Reilly Van Dyke, Staff Writer
She’s back and talking about the fu- ture of women’s reproductive rights after this presidential election.
Recent Georgetown University Law graduate and women’s health activist Sandra Fluke was invited to speak at the Democratic National Convention on Wednesday, September 5. After speak- ing publicly about her support for insur- ance coverage for contraception, Fluke was banned by Republicans from tes- tifying at a congressional hearing. She was also called a “slut” by right-wing radio talk show host Rush Limbaugh in February. Limbaugh went even further, saying she should be required to post sex videos of herself on the internet be- cause taxpayers were paying for her to have sex.
Fluke gave a speech in the hopes of warning America about what the future may hold, saying, “During this campaign, we’ve heard about two profoundly different futures that could await women in this country. And how one of those futures looks like an offensive, obsolete relic of our past. Warnings of that future are not distractions. They are not imagined. That future could be- come real. In America, your new president could be a man who stands by when a public figure tries to silence a private citizen with hateful slurs. A man who won’t stand up to those slurs, or any of the extreme, bigoted voices in his own party.”
In an interview with Amy Goodman, from “Democracy Now!,” Fluke talked about her response to the comments made by Limbaugh in response to her speaking up about the Affordable Health Care Act. She explained that she considered staying out of the public spot- light after the incident, but after think- ing about the message that would send to young girls and women in this country, she wanted them to know that they didn’t need to be embarrassed or afraid to speak up, especially when it comes to issues involving their bodies, their sexual health, and their reproductive rights.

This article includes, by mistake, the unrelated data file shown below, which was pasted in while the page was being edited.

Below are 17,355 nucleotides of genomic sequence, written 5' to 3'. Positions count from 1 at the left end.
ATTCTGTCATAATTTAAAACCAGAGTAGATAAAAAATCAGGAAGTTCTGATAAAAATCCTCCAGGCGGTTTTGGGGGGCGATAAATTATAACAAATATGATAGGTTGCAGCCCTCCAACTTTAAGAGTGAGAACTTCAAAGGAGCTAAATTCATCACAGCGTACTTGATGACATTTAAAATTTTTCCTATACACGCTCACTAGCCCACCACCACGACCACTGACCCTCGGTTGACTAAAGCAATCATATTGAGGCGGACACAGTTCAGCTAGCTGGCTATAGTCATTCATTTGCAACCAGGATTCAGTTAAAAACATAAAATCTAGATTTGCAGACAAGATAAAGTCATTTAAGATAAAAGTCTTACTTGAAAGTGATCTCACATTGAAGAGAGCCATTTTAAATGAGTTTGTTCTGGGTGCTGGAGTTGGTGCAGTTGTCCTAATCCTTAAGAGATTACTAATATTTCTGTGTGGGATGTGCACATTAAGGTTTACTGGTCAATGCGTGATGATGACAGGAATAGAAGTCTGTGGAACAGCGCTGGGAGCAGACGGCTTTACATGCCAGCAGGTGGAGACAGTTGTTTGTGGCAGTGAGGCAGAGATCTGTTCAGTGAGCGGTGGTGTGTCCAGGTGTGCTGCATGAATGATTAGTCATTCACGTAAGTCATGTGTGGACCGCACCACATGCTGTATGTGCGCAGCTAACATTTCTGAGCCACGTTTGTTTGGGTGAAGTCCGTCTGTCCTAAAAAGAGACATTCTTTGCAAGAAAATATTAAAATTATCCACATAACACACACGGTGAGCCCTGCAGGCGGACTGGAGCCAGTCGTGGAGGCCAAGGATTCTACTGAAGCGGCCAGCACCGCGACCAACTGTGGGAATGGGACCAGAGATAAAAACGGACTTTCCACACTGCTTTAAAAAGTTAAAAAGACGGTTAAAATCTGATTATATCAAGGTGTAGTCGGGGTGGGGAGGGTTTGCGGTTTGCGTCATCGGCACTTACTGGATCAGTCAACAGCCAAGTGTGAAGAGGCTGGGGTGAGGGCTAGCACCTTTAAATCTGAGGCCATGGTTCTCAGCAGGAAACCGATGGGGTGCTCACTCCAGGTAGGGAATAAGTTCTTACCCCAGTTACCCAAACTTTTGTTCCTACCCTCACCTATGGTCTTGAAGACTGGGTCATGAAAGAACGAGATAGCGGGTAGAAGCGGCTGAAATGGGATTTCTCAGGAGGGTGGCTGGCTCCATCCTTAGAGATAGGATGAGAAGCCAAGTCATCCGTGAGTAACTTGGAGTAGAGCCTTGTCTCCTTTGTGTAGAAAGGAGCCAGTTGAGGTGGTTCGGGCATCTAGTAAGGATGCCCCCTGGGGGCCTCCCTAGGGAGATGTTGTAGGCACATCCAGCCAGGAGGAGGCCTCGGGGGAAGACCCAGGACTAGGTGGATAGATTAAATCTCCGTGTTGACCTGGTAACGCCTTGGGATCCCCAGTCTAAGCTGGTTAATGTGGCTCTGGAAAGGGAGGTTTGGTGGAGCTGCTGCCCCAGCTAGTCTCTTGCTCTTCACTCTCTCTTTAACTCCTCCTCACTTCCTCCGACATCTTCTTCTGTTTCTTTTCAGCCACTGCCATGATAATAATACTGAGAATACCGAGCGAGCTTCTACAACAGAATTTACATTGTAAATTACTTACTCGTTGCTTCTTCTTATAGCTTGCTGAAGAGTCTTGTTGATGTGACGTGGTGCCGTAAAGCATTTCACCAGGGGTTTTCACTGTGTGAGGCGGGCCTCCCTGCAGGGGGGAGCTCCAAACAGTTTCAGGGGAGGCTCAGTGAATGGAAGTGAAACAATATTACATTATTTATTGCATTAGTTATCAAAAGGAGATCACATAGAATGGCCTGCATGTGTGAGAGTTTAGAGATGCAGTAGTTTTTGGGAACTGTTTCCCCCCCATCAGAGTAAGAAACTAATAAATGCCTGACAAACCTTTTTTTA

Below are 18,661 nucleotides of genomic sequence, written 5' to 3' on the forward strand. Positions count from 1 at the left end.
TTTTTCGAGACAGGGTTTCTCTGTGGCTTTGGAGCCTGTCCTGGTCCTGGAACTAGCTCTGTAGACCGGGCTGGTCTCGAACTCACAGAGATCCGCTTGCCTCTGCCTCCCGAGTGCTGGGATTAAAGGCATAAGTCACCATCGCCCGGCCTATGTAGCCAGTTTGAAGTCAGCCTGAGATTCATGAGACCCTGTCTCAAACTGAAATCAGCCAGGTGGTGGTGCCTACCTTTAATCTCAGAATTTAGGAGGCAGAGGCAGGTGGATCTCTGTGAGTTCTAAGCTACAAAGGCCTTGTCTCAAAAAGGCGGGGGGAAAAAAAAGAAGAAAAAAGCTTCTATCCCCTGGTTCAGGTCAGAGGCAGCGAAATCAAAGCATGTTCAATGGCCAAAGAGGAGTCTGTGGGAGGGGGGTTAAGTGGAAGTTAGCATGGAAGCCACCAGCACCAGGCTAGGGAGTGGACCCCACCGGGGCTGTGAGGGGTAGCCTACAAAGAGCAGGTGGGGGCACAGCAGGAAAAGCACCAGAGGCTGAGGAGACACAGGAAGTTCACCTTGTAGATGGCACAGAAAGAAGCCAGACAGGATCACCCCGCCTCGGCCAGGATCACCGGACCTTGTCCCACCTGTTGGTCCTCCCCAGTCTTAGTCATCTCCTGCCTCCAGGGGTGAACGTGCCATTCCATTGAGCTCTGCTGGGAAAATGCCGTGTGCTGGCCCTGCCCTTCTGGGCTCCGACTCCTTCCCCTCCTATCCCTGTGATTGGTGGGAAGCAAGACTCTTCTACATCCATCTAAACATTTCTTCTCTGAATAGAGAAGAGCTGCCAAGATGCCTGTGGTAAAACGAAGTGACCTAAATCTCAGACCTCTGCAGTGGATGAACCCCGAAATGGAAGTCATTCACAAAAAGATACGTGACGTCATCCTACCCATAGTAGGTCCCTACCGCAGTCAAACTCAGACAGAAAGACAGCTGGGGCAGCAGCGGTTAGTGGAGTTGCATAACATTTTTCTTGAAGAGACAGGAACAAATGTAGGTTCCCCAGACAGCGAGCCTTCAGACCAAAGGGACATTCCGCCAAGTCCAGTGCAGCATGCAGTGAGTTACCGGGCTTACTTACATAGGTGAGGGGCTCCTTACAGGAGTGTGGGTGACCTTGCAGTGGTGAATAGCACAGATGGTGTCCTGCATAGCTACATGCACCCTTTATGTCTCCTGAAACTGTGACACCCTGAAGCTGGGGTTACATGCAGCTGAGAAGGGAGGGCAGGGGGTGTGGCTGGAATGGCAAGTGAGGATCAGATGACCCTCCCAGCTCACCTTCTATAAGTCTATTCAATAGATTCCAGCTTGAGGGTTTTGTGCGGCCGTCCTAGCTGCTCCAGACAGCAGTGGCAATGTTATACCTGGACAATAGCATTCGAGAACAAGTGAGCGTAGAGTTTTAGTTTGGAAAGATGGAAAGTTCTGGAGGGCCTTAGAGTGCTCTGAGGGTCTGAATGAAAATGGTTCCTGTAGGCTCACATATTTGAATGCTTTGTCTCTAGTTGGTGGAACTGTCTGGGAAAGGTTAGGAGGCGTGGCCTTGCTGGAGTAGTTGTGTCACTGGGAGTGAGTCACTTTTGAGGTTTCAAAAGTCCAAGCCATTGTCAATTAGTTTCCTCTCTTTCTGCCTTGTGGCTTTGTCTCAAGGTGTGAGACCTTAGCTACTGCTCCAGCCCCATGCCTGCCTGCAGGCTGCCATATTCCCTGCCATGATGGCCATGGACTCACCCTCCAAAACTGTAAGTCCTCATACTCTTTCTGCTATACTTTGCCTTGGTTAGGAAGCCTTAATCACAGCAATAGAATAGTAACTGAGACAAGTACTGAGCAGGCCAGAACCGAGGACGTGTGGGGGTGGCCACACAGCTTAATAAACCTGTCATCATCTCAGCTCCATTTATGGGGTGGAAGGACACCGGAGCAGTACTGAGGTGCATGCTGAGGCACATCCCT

“And I thought it was really important to continue to speak out, not only be- cause I cared about this policy and I wanted more and more people to understand what it would do for American women, but also because I really wanted to make sure that young girls in our country didn’t see this as a cautionary tale, that if you came forward and you spoke publicly about something that you cared about, specifically about your reproductive health, about any- thing in any way remotely connected to your sexual health, that this is the kind of thing that would happen to you. So I wanted to show them that these types of sexist attacks are something you can stand up to and that you can call it out for what it is, and when you do, people will support you, and people will back you up. And so, I hope that that’s the message that’s come out of this.”
Fluke also brought up another interesting point involving her decision to support President Obama in the up- coming election. While speaking about the health services available to women that could be denied in the future if Mitt Romney were elected, she said that we would have “an America in which access to birth control is controlled by people who will never use it!”
With the election coming in November, this could bring many changes to this country that will affect women on multiple levels.